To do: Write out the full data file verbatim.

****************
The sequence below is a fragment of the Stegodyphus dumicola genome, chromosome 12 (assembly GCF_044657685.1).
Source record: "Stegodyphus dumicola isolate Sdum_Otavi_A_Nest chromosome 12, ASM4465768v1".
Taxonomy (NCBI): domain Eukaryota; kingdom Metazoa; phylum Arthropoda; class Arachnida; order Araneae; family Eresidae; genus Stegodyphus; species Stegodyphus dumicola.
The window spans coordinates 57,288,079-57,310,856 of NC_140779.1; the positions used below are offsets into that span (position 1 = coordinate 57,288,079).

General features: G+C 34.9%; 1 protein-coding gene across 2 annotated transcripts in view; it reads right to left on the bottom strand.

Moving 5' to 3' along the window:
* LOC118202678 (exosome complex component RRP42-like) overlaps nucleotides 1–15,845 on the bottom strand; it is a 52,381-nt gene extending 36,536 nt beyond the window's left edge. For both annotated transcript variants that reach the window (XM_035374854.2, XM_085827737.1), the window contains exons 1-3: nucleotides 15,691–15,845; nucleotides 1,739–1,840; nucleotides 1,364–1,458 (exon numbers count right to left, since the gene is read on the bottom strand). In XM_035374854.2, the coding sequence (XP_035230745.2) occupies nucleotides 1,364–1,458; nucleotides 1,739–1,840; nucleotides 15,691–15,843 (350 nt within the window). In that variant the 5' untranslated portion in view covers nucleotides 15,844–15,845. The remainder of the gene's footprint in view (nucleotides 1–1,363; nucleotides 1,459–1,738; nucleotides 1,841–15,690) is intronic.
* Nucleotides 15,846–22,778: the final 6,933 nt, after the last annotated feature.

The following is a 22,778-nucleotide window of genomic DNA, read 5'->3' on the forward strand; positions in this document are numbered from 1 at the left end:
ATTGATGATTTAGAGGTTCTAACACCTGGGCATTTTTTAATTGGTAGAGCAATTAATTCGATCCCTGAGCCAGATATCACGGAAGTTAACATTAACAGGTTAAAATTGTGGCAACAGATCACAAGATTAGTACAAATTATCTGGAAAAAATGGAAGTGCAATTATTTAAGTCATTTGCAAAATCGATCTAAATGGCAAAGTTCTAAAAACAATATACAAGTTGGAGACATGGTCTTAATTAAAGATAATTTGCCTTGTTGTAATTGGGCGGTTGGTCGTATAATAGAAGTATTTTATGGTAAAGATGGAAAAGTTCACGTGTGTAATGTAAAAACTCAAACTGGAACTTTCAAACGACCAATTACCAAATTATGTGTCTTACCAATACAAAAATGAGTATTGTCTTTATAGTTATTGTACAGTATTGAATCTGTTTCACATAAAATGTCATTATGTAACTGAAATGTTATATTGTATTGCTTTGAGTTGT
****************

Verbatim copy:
The sequence below is a fragment of the Stegodyphus dumicola genome, chromosome 12 (assembly GCF_044657685.1).
Source record: "Stegodyphus dumicola isolate Sdum_Otavi_A_Nest chromosome 12, ASM4465768v1".
Taxonomy (NCBI): domain Eukaryota; kingdom Metazoa; phylum Arthropoda; class Arachnida; order Araneae; family Eresidae; genus Stegodyphus; species Stegodyphus dumicola.
The window spans coordinates 57,288,079-57,310,856 of NC_140779.1; the positions used below are offsets into that span (position 1 = coordinate 57,288,079).

General features: G+C 34.9%; 1 protein-coding gene across 2 annotated transcripts in view; it reads right to left on the bottom strand.

Moving 5' to 3' along the window:
* LOC118202678 (exosome complex component RRP42-like) overlaps nucleotides 1–15,845 on the bottom strand; it is a 52,381-nt gene extending 36,536 nt beyond the window's left edge. For both annotated transcript variants that reach the window (XM_035374854.2, XM_085827737.1), the window contains exons 1-3: nucleotides 15,691–15,845; nucleotides 1,739–1,840; nucleotides 1,364–1,458 (exon numbers count right to left, since the gene is read on the bottom strand). In XM_035374854.2, the coding sequence (XP_035230745.2) occupies nucleotides 1,364–1,458; nucleotides 1,739–1,840; nucleotides 15,691–15,843 (350 nt within the window). In that variant the 5' untranslated portion in view covers nucleotides 15,844–15,845. The remainder of the gene's footprint in view (nucleotides 1–1,363; nucleotides 1,459–1,738; nucleotides 1,841–15,690) is intronic.
* Nucleotides 15,846–22,778: the final 6,933 nt, after the last annotated feature.

The following is a 22,778-nucleotide window of genomic DNA, read 5'->3' on the forward strand; positions in this document are numbered from 1 at the left end:
ATTGATGATTTAGAGGTTCTAACACCTGGGCATTTTTTAATTGGTAGAGCAATTAATTCGATCCCTGAGCCAGATATCACGGAAGTTAACATTAACAGGTTAAAATTGTGGCAACAGATCACAAGATTAGTACAAATTATCTGGAAAAAATGGAAGTGCAATTATTTAAGTCATTTGCAAAATCGATCTAAATGGCAAAGTTCTAAAAACAATATACAAGTTGGAGACATGGTCTTAATTAAAGATAATTTGCCTTGTTGTAATTGGGCGGTTGGTCGTATAATAGAAGTATTTTATGGTAAAGATGGAAAAGTTCACGTGTGTAATGTAAAAACTCAAACTGGAACTTTCAAACGACCAATTACCAAATTATGTGTCTTACCAATACAAAAATGAGTATTGTCTTTATAGTTATTGTACAGTATTGAATCTGTTTCACATAAAATGTCATTATGTAACTGAAATGTTATATTGTATTGCTTTGAGTTGT